P.S. Reception rooms are NOT DESIGNED TO BE TURNED INTO PADDLING POOLS. I just had a little accident. I have an old-fashioned washing machine that you fill by turning on a tap and letting water run from the wall into the top of the washing machine via a rubber tube.

Well, I just put it on full- blast and came back into the bedroom, water running onto washing to rinse it (high technology in MY apartment). Suddenly heard a loud, strange noise. Rushed into reception room to see that rubber tube had detached itself from machine and was busy turning my reception room into a sodding paddling pool. Luckily I have a crappy over carpet over my crappy under carpet, and that took the brunt. Unfortunately it also means I now have no clean dry towels. I guess it's the old holiday trick of drying off after the shower with a sarong.

And of course, I've done laundry today so there IS no more room to hang things out on the balcony. Oh the silliness of it all!

Friday, September 21, 2007

Ain't Life Funny?

I got my bike back - finally.

Okay, that's that out of the way.

Now for the news: I have a new job......

But more of that later.

Friday, September 14, 2007

If you poke yourself in the eye with a stick, it hurts.

Lesson One

Wednesday. Marker pen in one hand. Lid on. Mug of coffee in other hand. Full. Aim - to suggest to a teacher how he could explain something to a student.

Me: 'I am SO gonna spill this coffee.'
Neil: 'Yes'.
Me (with coffee all down my shirt and over the carpet, after attempting to take lid off marker pen): 'Fuck'.
Neil: [.............]

How blonde AM I?

Lesson 2

Don't mock the system. See the blog entry below this one? The one where I take the piss out of the bike men? Well, guess what happened today? The fuckers took my bike away. That's 3000 yen but hey, I still win as I've gotten free parking the rest of the time I've been here (apart from one other time when they took it away and a few - very few - times I've paid).

Lesson 3

If you climb a mountain. Even a little one, you ARE gonna hurt the next day. Probably. If you're as unfit as I am, then you're gonna hurt a few hours after finishing it. Feet, legs, back, shoulders, butt. Fucking OUCH! BUT, it was worth it.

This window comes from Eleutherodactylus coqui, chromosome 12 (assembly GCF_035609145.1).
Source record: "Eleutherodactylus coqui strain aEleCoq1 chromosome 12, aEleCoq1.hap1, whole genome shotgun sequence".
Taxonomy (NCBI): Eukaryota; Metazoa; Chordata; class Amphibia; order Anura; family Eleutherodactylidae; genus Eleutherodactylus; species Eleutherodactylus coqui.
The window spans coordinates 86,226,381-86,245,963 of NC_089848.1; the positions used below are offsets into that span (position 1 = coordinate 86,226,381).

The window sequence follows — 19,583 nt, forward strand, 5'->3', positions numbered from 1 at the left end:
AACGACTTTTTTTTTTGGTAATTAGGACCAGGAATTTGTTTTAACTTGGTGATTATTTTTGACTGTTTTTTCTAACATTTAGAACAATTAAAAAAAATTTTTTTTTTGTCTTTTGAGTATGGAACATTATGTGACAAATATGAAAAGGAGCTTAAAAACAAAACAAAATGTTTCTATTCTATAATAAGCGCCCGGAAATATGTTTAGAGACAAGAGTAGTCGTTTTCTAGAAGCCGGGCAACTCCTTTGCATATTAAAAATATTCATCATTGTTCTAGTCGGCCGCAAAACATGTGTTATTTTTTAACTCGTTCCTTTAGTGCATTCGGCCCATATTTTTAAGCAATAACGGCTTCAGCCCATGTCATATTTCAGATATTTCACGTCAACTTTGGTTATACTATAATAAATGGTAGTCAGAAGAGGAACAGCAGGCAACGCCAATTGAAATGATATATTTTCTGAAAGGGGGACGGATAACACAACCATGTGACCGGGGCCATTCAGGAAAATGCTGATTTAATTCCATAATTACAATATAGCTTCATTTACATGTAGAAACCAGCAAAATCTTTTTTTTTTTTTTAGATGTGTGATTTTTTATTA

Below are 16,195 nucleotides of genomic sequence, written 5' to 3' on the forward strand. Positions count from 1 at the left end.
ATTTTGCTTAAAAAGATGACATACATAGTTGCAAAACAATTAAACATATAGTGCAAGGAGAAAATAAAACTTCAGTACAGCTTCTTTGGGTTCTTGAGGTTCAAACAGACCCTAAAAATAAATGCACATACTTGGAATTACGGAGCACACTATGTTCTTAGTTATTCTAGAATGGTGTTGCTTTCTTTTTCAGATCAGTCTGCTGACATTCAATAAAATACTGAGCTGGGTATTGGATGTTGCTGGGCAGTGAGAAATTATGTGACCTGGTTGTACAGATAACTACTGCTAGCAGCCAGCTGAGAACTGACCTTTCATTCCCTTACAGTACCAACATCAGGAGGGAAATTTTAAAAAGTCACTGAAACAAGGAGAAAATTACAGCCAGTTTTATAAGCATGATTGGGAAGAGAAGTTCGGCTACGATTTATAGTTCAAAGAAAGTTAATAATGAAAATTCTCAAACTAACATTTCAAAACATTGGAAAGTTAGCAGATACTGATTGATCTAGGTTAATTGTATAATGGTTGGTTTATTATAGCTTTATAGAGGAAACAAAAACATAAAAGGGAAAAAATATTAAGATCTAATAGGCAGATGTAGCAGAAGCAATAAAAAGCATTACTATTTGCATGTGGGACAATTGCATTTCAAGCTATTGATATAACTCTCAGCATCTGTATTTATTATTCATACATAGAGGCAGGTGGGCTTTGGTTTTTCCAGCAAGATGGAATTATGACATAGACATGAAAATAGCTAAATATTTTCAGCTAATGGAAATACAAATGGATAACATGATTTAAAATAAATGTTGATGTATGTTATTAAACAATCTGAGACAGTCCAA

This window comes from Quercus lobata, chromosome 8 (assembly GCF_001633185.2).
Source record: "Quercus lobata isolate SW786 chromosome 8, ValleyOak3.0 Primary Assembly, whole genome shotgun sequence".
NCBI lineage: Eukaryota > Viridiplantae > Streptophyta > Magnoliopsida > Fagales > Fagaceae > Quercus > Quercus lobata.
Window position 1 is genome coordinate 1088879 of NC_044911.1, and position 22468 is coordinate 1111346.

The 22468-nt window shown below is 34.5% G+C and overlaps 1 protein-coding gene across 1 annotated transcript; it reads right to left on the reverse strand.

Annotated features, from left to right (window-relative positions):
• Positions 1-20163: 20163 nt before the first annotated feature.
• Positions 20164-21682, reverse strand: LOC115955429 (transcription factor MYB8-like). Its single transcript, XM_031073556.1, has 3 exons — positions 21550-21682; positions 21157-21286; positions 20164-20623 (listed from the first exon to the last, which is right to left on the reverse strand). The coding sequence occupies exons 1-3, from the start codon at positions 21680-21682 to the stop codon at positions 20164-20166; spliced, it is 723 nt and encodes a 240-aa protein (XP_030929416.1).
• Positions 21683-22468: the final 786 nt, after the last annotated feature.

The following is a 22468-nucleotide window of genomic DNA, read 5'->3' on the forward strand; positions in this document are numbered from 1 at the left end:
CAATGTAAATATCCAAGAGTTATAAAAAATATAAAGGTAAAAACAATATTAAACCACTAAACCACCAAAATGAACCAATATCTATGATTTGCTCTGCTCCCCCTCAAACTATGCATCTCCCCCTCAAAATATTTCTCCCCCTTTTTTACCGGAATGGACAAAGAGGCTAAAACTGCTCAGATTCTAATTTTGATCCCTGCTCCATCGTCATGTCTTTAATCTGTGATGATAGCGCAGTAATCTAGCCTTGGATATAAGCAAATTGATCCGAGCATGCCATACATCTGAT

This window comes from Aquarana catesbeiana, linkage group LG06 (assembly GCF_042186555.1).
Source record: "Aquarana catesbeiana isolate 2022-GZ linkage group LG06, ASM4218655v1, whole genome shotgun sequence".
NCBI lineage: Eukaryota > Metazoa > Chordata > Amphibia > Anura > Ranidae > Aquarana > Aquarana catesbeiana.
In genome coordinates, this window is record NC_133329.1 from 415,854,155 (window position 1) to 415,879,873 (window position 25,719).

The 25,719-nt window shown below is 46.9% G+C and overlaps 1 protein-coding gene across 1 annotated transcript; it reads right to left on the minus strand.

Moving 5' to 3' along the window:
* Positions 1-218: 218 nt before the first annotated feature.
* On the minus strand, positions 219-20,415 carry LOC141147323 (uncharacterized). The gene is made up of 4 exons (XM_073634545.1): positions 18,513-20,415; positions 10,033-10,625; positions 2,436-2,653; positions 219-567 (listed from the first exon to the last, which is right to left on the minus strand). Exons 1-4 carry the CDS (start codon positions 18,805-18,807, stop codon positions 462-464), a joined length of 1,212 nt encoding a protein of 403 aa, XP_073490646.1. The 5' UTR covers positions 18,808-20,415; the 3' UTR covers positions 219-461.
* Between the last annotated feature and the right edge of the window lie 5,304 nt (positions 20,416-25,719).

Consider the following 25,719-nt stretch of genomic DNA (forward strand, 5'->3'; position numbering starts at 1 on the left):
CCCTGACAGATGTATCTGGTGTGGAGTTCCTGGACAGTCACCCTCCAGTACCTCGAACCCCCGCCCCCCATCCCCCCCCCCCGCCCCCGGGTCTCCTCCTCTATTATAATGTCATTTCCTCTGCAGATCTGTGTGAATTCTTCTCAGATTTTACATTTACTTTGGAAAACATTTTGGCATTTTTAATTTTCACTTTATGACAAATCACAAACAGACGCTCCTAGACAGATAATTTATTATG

Jen, my Swedish friend, and I decided to climb Mount Takao today. Being a Friday I figured it would be a bit quieter, and it was. After a couple of weeks of on-off heavy rain, today's weather was beautiful and, as there'd been no rain yesterday, the ground was pretty firm and dry.

We got the cable car up to half way. The going was steep but I got very excited anyway - because I do get excited at silly things like that (I'm SO easily pleased) and the view up and down was pretty cool.

The walk to the top was cool. It wasn't too steep, it was pretty easy going and there were shrines and bits to look at on the way. There weren't heaps of people so it was peaceful and pretty and the cicadas were in full song.

We got to the top and chilled out for a bit and then took a longer more exciting path all the way down to the bottom. There was a steep drop from much of the path, sometimes on both sides, but the tree-lined walk was so beautiful and relaxing and the weather was perfect for it. There were a lot of steps in places and some bits would have been hellish had the ground been wet - but we were really lucky.

We popped to Hachioji to find some food and wine and by the time we'd left the restaurant the aches and pains had started setting in.

I'm now at home and since I've got back the AGONY has set in. I've taken two aspirin and almost finished a bottle of wine. I'm hoping I'll stop noticing the pain soon.

BUT, the day was awesome and we had a great time and it was totally worth it.

Just hope I can move tomorrow.

Fuji-san is far off the cards but Mitakesan isn't. That's the next challenge :D

(Photos will be uploaded when I'm able to move enough to figure out where the cable is!)

Lesson 4

When you HAVE a bad memory, and you know you have a bad memory, and especially when memory for places is concerned, then don't try to rely on said memory.

I woke up this morning feeling okay. The bottle of white wine I'd had to blot out the fact my limbs were aching, hadn't given my a hangover and I wasn't aching.

So, I set off on a mission to find my bike. My bike's been taken away once before and a local friend helped me to find the place they take confiscated bikes to that time. I thought I could remember where it was. Suffice it to say it's a HOT day today and after more than two hours of fruitlessly wandering to the area where it was, and wandering up and down countless streets, I was unable to find it.